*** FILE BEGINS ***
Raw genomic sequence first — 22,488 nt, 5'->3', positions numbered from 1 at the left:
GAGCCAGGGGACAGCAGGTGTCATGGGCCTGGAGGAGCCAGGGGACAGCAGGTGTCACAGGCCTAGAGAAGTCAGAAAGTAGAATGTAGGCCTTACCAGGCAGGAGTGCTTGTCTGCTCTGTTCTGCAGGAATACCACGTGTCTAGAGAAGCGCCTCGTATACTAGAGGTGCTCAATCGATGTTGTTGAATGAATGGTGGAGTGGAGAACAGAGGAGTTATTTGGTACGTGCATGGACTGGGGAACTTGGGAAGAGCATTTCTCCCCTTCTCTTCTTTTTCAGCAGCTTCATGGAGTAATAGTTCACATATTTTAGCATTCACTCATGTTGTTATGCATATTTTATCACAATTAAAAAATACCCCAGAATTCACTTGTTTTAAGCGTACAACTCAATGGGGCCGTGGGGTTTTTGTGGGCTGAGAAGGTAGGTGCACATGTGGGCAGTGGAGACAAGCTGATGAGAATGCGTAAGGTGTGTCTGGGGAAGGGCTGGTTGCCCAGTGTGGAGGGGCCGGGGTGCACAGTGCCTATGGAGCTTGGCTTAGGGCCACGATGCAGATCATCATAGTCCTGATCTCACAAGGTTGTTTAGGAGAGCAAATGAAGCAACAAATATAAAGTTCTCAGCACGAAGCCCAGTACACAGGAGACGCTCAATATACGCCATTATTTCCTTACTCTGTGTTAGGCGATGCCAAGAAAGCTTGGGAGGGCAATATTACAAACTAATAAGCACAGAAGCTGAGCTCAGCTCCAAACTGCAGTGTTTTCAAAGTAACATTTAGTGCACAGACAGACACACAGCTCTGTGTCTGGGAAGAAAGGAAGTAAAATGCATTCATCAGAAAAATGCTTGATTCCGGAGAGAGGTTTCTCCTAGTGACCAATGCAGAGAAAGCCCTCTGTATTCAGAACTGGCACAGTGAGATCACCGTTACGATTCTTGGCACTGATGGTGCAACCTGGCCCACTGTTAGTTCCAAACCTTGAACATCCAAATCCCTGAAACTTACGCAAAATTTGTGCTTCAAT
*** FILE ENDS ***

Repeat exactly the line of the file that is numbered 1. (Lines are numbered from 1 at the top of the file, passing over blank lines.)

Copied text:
Raw genomic sequence first — 22,488 nt, 5'->3', positions numbered from 1 at the left: